Preventing alcohol problems: the implications of a case-finding study in Christchurch, New Zealand


J. Elisabeth Wells PhD, Senior Biostatistician, Department of Community Health and General Practice, Christchurch School of Medicine, PO Box 4345, Christchurch, New Zealand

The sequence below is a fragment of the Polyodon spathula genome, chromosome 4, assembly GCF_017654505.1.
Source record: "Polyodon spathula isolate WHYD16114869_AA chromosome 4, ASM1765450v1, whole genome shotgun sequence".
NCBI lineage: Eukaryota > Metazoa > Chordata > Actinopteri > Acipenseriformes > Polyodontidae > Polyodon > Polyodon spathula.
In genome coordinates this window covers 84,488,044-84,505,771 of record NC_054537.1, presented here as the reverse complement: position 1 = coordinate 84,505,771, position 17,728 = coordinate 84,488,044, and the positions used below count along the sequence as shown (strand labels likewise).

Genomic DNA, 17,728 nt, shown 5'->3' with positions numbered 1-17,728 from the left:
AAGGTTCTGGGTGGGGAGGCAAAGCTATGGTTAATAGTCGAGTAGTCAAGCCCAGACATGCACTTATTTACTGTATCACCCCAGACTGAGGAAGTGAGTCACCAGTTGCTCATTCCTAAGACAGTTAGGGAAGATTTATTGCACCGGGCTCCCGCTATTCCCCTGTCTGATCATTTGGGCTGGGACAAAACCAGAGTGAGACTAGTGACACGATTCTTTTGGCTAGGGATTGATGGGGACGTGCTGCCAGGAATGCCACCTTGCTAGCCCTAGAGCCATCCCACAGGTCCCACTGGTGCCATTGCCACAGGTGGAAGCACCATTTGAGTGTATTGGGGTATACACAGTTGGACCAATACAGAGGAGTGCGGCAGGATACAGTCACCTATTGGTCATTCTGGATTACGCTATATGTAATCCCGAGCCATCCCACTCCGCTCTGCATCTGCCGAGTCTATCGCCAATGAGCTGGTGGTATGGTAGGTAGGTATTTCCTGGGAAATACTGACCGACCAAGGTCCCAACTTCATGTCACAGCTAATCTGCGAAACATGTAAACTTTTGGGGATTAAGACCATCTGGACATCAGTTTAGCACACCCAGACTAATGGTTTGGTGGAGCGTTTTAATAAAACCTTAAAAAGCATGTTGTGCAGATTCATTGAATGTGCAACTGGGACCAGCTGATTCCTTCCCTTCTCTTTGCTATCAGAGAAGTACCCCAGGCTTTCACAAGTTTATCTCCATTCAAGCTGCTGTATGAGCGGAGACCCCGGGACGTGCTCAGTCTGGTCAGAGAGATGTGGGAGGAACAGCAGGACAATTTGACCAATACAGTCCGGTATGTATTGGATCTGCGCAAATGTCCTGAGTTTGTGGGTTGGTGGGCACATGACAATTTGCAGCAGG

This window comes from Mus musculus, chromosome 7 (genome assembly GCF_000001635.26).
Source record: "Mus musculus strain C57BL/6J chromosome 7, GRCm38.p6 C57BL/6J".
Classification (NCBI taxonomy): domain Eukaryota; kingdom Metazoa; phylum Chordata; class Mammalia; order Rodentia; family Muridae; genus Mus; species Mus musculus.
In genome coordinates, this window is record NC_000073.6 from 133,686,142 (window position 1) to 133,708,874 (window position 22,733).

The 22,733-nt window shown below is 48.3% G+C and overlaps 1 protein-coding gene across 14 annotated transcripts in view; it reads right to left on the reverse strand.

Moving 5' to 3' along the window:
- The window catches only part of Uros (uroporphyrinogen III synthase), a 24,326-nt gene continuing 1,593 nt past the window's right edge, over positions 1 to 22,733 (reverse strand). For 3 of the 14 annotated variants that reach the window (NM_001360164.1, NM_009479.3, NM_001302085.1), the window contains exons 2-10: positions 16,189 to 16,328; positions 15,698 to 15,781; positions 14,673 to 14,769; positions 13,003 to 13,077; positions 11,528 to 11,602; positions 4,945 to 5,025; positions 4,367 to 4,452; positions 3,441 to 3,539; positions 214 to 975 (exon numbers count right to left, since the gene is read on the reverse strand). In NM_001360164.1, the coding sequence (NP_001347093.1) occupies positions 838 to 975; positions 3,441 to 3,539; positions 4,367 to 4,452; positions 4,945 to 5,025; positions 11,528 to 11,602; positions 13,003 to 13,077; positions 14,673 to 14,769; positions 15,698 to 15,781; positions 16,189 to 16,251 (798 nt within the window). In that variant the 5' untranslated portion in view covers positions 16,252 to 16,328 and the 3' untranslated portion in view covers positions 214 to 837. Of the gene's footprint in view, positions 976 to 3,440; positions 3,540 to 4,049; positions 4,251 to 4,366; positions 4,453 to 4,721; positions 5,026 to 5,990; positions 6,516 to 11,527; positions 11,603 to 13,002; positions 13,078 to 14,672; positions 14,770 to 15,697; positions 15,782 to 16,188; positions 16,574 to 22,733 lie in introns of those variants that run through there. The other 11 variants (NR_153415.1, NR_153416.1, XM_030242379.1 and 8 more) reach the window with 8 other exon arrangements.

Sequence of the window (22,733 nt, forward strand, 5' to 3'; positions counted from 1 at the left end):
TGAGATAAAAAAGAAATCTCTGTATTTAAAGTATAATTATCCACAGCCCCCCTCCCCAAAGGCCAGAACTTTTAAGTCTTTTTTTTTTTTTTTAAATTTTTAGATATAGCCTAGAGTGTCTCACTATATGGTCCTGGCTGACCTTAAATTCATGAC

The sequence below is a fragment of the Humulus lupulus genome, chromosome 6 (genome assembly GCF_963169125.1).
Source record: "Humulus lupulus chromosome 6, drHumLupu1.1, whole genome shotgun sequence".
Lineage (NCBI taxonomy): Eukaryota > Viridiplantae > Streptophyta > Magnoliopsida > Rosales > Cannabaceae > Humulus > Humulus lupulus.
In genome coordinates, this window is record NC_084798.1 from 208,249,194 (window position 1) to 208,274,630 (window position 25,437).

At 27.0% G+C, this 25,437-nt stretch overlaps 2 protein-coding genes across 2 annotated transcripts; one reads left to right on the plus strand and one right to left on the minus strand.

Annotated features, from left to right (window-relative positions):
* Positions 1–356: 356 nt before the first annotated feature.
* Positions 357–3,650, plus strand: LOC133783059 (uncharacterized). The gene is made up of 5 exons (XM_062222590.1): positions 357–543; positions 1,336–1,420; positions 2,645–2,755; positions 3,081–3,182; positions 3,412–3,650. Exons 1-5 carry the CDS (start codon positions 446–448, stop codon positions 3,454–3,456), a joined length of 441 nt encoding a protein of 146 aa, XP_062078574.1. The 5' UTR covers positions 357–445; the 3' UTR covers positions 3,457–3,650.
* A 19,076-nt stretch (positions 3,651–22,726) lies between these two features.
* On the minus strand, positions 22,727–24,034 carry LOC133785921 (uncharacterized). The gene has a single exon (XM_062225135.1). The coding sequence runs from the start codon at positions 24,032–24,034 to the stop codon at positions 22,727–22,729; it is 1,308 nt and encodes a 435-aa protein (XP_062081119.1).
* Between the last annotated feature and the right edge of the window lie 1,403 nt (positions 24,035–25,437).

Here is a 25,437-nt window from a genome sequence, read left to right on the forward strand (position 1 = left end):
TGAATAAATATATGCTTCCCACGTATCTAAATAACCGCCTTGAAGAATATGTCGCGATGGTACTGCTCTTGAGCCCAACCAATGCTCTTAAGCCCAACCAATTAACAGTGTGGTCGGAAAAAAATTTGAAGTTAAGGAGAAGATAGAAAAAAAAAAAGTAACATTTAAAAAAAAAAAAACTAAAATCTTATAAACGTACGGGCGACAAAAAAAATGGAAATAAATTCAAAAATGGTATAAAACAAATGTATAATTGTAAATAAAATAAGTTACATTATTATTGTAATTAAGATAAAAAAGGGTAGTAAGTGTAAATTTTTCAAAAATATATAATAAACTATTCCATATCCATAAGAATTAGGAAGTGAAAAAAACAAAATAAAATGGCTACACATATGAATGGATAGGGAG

In 1986 the Christchurch Psychiatric Epidemiology Study obtained 1498 interviews using the Diagnostic Interview Schedule. Respondents were from a probability sample of adults aged 18-64 years. This article reports results relevant to preventing alcohol problems. The symptoms most likely ever to be experienced were types of heavy drinking (7-22%) and their consequences such as blackouts (13%). Thirty-two percent of men and 6% of women had met criteria for alcohol disorder prior to interview. The predictors of alcohol disorder were gender, childhood conduct disorder symptoms, early drunkenness, family breakdown and age of leaving school. Cohort effects were clear for onset of drunkenness and alcohol problems. The median duration of alcohol problems was at least 10 years, indicating scope for secondary prevention. General practice and hospitals appeared to be the most suitable places for intervention.